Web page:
There’s little time left in the 2012 presidential campaign for a momentum-shifting “game changer.” But tomorrow’s job report might be just such an event. The major — and somewhat mysterious — drop in the unemployment rate last month, to 7.8% from 8.1%, gave a much-needed political boost to the Obama campaign. On the surface, it showed a labor market suddenly gaining Wolverinesque healing abilities. It also stripped GOPers of great talking point.
But what if the data tomorrow show the September number to be an anomaly? It could happen, says Stephen Oliner, an AEI economist and former Federal Reserve senior adviser:
Payroll employment likely continued to grow slowly in October, posting a gain of about 125,000. In the separate survey of households, I expect the puzzling surge in employment that was reported last month to be followed by a decline in October. Similarly, I anticipate that the unemployment rate will move back up to 8 percent after the surprising drop in September. Overall, the report will portray a labor market that remains weak.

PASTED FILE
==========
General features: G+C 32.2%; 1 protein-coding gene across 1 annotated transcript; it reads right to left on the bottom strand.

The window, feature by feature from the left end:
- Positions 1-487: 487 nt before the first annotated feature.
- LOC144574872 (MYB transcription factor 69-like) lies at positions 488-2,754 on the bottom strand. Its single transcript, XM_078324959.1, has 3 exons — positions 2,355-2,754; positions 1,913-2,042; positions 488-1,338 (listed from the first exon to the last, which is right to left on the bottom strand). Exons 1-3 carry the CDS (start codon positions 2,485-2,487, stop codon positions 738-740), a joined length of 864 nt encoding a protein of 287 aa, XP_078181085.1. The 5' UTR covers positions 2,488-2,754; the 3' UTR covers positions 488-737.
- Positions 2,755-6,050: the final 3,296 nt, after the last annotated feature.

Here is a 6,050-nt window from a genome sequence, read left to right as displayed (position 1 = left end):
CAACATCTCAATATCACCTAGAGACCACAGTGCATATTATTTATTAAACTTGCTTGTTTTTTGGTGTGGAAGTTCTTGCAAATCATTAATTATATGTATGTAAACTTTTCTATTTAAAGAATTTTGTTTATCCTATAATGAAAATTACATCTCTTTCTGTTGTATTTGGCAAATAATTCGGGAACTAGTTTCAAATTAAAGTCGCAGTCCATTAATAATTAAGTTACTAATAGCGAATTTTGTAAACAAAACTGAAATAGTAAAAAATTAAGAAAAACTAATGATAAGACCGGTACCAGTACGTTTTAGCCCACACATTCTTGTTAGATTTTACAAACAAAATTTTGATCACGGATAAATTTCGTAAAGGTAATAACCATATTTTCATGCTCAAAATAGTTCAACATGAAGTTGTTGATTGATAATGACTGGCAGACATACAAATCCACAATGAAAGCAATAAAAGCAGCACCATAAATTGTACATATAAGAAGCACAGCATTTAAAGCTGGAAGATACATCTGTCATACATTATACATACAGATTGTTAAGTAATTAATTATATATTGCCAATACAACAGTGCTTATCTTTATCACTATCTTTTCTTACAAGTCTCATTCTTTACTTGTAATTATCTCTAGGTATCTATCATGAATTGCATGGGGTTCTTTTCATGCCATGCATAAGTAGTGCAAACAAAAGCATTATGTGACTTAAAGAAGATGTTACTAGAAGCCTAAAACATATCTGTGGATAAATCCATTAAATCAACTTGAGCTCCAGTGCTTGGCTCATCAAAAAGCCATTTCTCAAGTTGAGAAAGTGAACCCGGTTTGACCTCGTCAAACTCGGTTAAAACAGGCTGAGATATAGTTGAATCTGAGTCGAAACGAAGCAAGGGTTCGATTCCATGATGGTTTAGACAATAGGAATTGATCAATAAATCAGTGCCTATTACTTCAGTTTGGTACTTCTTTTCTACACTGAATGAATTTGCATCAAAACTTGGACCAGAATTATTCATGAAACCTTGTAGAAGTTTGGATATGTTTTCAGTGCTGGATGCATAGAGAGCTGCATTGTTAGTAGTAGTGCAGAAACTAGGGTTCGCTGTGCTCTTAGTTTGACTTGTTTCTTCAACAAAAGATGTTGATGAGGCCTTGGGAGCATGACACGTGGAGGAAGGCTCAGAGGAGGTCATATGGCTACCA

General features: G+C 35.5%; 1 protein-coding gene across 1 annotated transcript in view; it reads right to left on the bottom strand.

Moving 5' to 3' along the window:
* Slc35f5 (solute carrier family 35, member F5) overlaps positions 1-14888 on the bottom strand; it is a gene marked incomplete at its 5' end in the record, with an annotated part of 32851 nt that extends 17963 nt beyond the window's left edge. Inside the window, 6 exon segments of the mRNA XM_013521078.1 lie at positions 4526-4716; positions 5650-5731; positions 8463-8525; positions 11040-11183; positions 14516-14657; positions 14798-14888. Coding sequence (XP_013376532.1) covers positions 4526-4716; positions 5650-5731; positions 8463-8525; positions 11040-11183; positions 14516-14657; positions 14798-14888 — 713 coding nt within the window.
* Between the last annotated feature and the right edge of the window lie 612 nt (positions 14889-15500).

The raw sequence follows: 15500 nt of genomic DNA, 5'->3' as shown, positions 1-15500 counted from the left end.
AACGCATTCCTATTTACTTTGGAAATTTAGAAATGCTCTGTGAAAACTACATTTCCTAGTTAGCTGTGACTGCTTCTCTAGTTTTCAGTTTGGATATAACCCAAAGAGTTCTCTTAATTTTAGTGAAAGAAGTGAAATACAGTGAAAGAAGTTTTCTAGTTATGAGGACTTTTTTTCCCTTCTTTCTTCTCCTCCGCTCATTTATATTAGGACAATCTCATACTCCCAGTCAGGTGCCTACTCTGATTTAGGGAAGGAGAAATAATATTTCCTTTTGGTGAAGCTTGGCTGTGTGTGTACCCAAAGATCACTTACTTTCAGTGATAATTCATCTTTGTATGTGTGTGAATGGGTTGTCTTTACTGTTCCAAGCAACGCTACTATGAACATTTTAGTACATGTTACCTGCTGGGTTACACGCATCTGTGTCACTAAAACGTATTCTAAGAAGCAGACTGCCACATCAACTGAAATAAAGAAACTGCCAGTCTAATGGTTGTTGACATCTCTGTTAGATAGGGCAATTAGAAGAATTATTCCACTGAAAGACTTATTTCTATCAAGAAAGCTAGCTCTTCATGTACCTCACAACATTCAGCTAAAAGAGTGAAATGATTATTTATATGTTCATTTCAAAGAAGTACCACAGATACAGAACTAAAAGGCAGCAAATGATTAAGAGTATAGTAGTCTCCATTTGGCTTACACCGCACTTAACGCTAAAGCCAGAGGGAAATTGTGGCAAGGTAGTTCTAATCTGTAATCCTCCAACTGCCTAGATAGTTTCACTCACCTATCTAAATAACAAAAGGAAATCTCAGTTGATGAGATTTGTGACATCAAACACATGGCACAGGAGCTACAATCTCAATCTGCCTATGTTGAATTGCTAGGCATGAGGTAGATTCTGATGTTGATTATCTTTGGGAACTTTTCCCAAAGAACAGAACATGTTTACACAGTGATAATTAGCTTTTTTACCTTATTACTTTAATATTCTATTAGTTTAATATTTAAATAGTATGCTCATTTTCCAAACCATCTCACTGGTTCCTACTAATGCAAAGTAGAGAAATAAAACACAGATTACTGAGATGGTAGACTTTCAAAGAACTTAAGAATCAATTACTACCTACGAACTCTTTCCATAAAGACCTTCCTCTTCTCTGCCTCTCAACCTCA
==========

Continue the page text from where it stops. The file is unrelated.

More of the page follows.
Washington watchers like Greg Valliere of Potomac Research, for instance, think such a result would boost Team Romney. As Valliere put it in a research note this mornning, “But momentum is fickle, and it could shift once again after release of tomorrow’s unemployment data. … A weak number could give Romney a boost in the campaign’s final weekend.”
The consensus, according to a survey by Reuters, is for gains of 125,000 with an unemployment rate of 7.9%. So Oliner’s forecast is right in the zone. Given a) slow GDP growth and b) the chill in business investment and confidence, an employment surge would be a shocker.
But keep in mind that job gains of 125,000 or 150,000 or even 175,000 do little if nothing to close the 13 million job gap between where where employment should be and where it is. We are only getting trend jobs growth, just enough to deal with population growth –but not enough to close the yawning chasm. The Long Recession grinds on.